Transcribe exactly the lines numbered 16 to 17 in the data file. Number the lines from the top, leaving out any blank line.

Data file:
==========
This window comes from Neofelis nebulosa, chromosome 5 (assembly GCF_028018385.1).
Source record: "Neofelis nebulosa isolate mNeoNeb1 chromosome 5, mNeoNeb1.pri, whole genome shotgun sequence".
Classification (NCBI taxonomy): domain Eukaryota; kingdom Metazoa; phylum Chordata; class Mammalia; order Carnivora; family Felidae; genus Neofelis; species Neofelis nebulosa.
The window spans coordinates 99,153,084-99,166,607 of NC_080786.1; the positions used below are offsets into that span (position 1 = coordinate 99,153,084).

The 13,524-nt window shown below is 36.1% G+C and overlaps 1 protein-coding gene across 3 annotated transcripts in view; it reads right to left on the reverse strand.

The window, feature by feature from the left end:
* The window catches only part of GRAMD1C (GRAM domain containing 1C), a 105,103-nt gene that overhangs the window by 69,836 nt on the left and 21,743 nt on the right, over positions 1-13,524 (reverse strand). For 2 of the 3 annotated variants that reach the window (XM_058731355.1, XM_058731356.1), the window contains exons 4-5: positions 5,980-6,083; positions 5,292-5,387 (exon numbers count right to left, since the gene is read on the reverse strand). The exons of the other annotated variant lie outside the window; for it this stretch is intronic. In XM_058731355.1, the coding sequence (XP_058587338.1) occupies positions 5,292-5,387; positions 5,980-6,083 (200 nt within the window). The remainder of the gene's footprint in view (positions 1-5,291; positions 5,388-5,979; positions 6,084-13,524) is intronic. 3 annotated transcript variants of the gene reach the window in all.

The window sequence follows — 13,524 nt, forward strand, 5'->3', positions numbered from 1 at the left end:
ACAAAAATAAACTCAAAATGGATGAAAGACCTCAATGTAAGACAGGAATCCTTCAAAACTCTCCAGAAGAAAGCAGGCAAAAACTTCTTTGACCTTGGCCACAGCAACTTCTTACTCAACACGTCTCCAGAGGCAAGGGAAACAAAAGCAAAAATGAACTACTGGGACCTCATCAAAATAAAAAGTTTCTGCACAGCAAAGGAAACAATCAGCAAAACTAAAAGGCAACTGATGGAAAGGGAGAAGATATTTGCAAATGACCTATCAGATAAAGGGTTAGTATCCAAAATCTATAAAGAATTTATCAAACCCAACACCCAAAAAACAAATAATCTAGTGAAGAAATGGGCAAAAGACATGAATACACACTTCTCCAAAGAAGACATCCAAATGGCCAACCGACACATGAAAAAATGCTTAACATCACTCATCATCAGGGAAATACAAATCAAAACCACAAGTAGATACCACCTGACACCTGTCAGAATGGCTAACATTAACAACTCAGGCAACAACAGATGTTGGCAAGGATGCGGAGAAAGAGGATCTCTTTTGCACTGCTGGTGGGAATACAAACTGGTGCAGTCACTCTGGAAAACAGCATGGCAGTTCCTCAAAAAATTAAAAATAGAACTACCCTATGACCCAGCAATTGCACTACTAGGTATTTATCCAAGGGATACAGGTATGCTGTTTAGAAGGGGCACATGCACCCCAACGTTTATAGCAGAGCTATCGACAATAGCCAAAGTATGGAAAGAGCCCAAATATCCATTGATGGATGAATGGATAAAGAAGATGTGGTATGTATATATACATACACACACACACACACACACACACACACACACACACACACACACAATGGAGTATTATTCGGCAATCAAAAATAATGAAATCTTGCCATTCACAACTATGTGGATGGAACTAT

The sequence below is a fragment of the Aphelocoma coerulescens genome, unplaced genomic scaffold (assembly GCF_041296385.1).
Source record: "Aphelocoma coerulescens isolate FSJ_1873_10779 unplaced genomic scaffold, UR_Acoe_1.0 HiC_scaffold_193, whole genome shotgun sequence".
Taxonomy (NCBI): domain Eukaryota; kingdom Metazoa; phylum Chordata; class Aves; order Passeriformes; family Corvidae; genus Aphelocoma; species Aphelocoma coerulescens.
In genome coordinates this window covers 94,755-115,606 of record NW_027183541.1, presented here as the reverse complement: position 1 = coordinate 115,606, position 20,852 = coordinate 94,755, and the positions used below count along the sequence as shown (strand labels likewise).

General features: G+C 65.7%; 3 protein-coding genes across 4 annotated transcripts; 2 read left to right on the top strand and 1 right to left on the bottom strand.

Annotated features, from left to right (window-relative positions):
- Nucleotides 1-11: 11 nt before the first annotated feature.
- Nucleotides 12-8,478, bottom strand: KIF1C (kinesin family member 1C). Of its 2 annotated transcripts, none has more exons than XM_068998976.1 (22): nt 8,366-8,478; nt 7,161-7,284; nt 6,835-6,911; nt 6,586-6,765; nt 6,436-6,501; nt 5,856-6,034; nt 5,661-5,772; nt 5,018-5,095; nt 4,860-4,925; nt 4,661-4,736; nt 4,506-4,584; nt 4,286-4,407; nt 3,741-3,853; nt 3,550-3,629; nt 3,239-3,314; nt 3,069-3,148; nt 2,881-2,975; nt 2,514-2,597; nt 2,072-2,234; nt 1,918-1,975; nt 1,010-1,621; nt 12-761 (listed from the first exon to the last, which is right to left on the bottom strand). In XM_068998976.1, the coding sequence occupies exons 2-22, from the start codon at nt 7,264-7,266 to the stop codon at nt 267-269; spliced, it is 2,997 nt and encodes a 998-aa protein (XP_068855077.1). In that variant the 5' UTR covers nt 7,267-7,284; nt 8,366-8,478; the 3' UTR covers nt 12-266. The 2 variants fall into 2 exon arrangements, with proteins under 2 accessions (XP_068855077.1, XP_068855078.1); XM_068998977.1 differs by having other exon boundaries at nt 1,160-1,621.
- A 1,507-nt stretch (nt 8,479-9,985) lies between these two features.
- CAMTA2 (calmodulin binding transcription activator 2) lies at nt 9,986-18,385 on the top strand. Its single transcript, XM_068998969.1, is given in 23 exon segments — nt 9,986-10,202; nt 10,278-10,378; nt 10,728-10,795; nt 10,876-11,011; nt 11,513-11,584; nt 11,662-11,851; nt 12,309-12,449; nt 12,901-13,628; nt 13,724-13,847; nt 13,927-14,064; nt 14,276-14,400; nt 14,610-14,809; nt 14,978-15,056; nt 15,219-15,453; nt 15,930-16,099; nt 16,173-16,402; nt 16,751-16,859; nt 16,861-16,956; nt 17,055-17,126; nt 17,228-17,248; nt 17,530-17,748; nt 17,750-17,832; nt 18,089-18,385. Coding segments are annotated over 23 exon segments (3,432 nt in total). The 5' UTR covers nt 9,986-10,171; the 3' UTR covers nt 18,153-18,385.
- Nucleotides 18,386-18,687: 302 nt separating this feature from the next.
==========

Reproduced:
- Nucleotides 1-11: 11 nt before the first annotated feature.
- Nucleotides 12-8,478, bottom strand: KIF1C (kinesin family member 1C). Of its 2 annotated transcripts, none has more exons than XM_068998976.1 (22): nt 8,366-8,478; nt 7,161-7,284; nt 6,835-6,911; nt 6,586-6,765; nt 6,436-6,501; nt 5,856-6,034; nt 5,661-5,772; nt 5,018-5,095; nt 4,860-4,925; nt 4,661-4,736; nt 4,506-4,584; nt 4,286-4,407; nt 3,741-3,853; nt 3,550-3,629; nt 3,239-3,314; nt 3,069-3,148; nt 2,881-2,975; nt 2,514-2,597; nt 2,072-2,234; nt 1,918-1,975; nt 1,010-1,621; nt 12-761 (listed from the first exon to the last, which is right to left on the bottom strand). In XM_068998976.1, the coding sequence occupies exons 2-22, from the start codon at nt 7,264-7,266 to the stop codon at nt 267-269; spliced, it is 2,997 nt and encodes a 998-aa protein (XP_068855077.1). In that variant the 5' UTR covers nt 7,267-7,284; nt 8,366-8,478; the 3' UTR covers nt 12-266. The 2 variants fall into 2 exon arrangements, with proteins under 2 accessions (XP_068855077.1, XP_068855078.1); XM_068998977.1 differs by having other exon boundaries at nt 1,160-1,621.